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Qantas goes practical on new A380

21 Sep 2008

Australian carrier Qantas has chosen to focus on practical details rather than wow-factors on its first Airbus. While offerings such as showers (as in Emirates’ First Class) or double beds (as in Singapore Airlines’ First Class) are absent, a first look at the cabins does reveal smart, stylish interiors designed by the airline’s renowned creative director Marc Newson. Newson said he wanted to create a “classic design that would stand the test of time”, while still using modern, high-tech materials “inspired by aviation itself”.

The airline took delivery of its first superjumbo at the Airbus headquarters in Toulouse on Saturday, September 19. It was then flown to Singapore, and from there, jetted down to Sydney where it arrived yesterday, September 21.

Named after Nancy-Bird Walton, an Australian aviation pioneer, the 450-seater aircraft has been configured in four cabins (the first of the superjumbos to include a Premium Economy cabin), with 14 First Class Suites, 72 Business Class seats, 32 Premium Economy, and 332 Economy seats.

As we were walked through the various offerings on board the Airbus A380, Bob Lange, head of aircraft interiors marketing customer affairs, pointed to small features, such as flexible net footrests in economy, as a sign that Qantas has gone for detail over showiness.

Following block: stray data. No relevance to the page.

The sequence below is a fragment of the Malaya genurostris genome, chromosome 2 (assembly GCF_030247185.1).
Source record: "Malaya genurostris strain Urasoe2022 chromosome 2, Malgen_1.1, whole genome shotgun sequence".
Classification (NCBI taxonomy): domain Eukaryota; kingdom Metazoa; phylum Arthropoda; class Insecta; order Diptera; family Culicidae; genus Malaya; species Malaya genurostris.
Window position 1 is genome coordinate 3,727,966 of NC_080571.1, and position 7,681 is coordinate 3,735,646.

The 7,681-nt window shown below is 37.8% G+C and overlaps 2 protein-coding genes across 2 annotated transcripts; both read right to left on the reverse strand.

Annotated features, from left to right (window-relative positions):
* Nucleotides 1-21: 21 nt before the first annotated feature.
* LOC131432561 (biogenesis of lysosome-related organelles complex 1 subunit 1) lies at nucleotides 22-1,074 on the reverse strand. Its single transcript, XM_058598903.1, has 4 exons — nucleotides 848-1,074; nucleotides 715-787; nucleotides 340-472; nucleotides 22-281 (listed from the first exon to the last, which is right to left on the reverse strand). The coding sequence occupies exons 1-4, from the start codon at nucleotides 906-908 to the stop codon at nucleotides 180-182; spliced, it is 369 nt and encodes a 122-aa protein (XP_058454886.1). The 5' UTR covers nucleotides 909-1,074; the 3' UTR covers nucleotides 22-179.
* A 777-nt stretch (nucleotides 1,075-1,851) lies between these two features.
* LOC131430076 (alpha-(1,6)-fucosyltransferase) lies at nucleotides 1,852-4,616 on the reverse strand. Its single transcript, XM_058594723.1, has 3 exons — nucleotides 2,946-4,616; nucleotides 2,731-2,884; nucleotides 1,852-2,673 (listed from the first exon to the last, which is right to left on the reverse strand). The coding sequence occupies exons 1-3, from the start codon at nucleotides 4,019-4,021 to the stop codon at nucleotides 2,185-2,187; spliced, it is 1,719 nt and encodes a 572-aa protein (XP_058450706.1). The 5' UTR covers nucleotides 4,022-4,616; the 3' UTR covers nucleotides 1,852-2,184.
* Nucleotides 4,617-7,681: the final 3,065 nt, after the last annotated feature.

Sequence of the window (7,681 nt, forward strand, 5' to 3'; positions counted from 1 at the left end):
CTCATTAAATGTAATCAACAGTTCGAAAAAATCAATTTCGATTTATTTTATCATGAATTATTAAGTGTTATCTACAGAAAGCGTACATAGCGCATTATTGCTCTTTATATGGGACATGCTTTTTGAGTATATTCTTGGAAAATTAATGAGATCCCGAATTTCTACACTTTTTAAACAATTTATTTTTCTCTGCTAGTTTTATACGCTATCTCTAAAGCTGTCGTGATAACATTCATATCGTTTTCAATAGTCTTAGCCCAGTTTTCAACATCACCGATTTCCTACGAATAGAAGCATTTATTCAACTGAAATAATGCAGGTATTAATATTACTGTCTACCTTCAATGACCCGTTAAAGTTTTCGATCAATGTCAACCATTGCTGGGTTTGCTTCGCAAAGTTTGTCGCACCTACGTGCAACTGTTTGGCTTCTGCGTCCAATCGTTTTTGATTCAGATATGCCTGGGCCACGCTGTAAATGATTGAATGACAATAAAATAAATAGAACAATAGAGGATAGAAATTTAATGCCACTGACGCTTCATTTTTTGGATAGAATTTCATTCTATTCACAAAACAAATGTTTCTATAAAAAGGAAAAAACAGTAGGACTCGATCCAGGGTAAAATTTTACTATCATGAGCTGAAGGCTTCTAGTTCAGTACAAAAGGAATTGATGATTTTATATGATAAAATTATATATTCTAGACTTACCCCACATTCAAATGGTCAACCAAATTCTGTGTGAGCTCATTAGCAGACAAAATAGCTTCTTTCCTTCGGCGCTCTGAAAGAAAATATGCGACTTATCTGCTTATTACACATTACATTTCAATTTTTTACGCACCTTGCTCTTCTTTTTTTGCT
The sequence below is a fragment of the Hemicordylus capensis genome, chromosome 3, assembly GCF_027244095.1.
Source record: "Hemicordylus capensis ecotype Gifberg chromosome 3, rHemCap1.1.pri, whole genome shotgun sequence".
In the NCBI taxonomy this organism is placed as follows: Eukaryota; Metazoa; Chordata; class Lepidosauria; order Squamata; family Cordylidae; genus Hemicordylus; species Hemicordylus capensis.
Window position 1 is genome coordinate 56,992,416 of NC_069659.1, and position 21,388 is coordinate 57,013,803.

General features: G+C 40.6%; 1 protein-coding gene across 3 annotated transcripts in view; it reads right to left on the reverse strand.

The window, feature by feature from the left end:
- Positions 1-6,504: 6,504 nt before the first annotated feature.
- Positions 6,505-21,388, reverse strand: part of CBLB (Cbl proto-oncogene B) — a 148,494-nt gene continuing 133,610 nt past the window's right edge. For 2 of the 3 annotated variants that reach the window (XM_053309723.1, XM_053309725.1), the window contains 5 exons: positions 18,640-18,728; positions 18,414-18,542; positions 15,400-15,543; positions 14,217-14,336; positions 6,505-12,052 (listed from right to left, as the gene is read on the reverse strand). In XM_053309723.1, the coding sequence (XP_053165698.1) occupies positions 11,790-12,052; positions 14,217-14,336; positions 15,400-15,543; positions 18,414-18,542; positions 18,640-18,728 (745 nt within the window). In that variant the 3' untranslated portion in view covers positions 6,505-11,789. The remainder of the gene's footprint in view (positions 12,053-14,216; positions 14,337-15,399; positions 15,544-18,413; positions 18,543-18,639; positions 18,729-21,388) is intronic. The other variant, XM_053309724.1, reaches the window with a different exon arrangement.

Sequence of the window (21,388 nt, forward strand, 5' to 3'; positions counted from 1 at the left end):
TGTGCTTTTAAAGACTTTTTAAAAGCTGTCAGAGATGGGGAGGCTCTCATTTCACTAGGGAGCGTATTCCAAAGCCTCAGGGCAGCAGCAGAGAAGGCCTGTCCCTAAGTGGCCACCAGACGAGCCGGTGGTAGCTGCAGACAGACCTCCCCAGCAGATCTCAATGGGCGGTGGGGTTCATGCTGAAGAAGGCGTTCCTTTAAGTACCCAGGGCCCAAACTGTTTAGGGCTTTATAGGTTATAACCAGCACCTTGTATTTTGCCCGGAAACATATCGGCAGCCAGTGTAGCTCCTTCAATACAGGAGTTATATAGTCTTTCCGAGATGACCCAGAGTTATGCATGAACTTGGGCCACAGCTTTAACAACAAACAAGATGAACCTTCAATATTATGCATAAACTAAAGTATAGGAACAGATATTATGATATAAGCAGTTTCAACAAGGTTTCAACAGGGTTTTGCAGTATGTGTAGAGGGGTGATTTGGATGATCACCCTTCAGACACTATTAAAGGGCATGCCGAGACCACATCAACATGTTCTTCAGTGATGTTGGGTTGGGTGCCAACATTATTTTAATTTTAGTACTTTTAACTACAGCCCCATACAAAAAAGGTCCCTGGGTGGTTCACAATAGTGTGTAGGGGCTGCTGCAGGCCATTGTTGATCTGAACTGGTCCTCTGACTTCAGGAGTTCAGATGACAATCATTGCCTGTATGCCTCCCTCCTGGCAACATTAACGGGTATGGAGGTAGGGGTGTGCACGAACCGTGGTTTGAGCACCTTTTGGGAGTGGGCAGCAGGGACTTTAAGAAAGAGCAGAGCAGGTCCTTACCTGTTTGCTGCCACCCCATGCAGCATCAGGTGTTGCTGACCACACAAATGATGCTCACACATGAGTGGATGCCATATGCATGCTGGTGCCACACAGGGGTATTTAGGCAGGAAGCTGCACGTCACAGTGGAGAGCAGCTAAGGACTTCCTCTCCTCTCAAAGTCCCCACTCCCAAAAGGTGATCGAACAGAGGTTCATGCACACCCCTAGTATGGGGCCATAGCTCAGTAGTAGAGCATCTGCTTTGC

“The Qantas brand is not about excess or exuberence, but every feature on this aircraft has been defined and refined to the very last detail,” said Lange. “All of our customers pay attention to detail, but this has been particularly the case for Qantas.”

So what can passengers expect? Qantas has opted for Business and Premium Economy cabins on the upper deck, with First and Economy beneath. First Class is configured in 1-1-1 layout, with a total of 14 suites (four rows in the middle, and five on either side). The cream-coloured seat is a kind of herringbone/front-facing hybrid, as after take-off passengers can swivel the seat to the left or right (depending on where you are sitting) from the standard front-facing position. This enables the passenger to sit facing the 17-inch TV screen, as well as to stretch out the seat into an 83.5-inch fully-flat bed, over which a thick sheepskin blanket is laid for sleeping.

There is an ottoman which forms part of the bed or can be used for companion dining, and a fold-out table, various storage spaces, and two electronically controlled privacy dividers to create a feeling of a private suite for the user.

Economy is split across three cabins behind First Class, each one featuring a different-coloured check pattern on the seating (red, green and light orange). Configuration is 3-4-3, and the innovation in this cabin is the single-beam construction of the seat, the first aircraft to feature this new construction. The single beam refers to the way the seat is supported from underneath, and what it means for the passenger is two to three more inches of “feet and shin” room. The seat also has a “foot net” rather than the usual metal footrest, designed to offer greater comfort and also take up less space and weight.